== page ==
In his new role, Schultz will be in charge of the administration of the college’s research track, will control the program’s funding and will select students who are eligible for graduation with honors.
Schultz, a professor of obstetrics and gynecology and director of the Institute for Wound Research, earned his doctorate from Oklahoma State University in biochemistry and completed three years of postdoctoral research at Yale University.
At UF, he has served on the College of Medicine admissions committee for six years and has been the president and secretary of the faculty council. His research involves the molecular regulation of wound healing, and he encourages medical students to seek research opportunities at UF through the Medical Sciences Research Program.
“Medical students who actually get engaged in research projects have a better understanding of the process of discovery that occurs in both the clinic and the lab,” he said. “Participating in research firsthand helps us train medical students to become better physicians.”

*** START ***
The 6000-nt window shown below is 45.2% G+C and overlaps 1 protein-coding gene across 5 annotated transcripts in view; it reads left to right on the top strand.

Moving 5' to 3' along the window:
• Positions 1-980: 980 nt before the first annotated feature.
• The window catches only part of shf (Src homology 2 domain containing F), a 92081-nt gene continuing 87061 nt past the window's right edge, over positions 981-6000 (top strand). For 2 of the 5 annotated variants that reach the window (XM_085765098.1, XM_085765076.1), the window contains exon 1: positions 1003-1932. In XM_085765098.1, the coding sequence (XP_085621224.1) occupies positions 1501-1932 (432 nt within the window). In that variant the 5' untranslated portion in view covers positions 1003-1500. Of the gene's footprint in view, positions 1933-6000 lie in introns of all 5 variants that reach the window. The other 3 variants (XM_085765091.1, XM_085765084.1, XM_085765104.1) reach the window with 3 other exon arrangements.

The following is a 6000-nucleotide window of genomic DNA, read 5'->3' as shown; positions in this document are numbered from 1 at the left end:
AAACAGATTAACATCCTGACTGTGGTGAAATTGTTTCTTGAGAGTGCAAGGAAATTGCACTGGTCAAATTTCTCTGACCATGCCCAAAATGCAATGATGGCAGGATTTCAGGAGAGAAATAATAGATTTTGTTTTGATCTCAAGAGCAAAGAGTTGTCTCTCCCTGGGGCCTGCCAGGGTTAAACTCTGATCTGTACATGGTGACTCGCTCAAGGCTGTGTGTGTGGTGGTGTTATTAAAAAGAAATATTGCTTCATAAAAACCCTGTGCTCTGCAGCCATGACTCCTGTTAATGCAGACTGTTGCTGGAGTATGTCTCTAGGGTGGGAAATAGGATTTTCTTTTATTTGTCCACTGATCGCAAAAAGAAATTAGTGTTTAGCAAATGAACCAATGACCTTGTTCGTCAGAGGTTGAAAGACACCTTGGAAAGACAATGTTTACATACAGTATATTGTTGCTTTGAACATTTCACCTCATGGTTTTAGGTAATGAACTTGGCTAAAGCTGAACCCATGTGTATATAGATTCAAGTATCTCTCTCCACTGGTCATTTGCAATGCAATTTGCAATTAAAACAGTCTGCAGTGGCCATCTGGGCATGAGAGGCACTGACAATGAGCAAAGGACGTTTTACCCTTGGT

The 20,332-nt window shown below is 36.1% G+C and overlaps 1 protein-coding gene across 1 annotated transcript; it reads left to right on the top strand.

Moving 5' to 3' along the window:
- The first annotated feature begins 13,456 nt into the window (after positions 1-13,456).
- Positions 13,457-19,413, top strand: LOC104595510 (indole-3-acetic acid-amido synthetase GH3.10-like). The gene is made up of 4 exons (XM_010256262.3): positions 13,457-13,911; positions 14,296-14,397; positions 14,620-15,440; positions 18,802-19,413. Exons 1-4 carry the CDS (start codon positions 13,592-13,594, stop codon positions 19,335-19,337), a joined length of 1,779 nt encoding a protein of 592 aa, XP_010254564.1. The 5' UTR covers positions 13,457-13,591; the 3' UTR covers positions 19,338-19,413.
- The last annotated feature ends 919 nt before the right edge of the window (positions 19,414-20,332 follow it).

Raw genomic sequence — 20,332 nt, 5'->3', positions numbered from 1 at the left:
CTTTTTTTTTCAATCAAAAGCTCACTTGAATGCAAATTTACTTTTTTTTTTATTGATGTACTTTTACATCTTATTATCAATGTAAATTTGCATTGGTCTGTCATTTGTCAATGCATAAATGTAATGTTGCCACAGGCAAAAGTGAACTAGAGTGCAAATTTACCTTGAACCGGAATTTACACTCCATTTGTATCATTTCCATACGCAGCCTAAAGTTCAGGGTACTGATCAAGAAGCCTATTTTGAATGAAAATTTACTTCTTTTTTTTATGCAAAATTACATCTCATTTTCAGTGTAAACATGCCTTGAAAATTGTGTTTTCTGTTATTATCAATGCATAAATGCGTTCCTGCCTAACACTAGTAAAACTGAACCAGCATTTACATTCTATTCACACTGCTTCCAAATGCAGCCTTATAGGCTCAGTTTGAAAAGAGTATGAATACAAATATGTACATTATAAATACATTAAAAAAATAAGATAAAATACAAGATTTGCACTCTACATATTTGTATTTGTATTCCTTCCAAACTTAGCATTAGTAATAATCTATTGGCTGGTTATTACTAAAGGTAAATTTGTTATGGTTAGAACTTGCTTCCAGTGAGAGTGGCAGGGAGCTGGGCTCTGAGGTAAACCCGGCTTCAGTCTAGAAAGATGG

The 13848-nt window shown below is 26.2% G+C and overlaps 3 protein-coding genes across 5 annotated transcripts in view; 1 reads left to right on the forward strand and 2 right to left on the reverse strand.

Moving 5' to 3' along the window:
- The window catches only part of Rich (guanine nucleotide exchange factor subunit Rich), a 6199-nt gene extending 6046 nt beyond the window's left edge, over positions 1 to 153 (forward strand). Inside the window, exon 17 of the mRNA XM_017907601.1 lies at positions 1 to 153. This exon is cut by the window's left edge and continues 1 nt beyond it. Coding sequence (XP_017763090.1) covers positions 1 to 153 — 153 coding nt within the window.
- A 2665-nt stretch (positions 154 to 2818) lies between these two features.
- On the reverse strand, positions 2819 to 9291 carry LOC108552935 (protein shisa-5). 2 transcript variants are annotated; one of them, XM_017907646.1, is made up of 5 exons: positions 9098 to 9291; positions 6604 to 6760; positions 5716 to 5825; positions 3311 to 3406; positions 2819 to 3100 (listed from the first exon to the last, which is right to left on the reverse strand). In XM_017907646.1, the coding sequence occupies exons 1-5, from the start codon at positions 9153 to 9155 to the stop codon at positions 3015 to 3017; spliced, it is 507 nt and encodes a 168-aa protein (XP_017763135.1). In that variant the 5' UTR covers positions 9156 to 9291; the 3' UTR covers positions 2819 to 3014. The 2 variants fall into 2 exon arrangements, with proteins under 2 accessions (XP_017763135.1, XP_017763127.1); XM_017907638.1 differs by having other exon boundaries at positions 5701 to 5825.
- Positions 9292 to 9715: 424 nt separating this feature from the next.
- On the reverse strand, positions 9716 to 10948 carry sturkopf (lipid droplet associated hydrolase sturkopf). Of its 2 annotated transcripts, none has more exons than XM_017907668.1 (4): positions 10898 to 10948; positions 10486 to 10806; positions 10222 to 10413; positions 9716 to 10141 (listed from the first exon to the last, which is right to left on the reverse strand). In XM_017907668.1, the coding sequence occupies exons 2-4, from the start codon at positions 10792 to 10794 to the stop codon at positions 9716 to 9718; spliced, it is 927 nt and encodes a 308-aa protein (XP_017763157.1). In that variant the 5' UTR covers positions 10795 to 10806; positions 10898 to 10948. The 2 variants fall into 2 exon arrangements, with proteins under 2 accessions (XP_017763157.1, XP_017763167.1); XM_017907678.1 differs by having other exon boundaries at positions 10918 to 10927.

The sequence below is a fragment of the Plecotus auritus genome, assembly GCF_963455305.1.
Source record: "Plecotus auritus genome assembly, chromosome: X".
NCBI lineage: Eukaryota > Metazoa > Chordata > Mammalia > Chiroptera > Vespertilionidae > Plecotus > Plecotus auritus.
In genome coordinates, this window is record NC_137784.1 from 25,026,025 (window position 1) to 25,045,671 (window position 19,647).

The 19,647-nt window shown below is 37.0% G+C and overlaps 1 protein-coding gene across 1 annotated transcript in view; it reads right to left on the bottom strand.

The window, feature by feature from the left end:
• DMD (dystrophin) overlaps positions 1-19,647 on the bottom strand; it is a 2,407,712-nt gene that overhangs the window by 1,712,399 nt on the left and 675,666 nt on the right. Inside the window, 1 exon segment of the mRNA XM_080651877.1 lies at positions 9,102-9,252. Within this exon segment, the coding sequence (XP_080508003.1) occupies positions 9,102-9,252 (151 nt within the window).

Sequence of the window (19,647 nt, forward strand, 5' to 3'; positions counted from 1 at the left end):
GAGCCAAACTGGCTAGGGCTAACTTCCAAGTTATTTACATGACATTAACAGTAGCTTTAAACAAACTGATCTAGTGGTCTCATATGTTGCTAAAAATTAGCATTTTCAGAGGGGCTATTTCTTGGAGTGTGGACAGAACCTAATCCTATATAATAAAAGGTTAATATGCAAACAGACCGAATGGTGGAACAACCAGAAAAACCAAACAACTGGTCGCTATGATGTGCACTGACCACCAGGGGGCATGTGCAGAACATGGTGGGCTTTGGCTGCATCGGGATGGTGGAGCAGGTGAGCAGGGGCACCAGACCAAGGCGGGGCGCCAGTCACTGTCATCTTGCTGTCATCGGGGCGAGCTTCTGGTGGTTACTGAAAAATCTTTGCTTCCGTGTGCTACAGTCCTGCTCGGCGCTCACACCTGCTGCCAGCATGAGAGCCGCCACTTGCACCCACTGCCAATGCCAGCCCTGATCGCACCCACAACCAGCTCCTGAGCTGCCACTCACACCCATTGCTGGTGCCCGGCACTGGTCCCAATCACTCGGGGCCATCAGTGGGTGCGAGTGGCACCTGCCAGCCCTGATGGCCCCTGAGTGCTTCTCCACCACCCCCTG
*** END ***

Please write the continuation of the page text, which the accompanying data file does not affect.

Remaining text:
Once students gain a clear idea of their specialty, the program matches them with a professor or faculty member who has either participated in research before or who has similar goals and areas of interest as the student.
Schultz said he does not plan to make many changes, as the program was successful under Sumners. He hopes to improve the research rotations for third-year students and maintain the momentum of grant funds from groups such as the American Heart Association.
“I hope to get students involved in a meaningful research experience,” Schultz said. “Participating in the research program will give medical students a competitive advantage on residency applications.”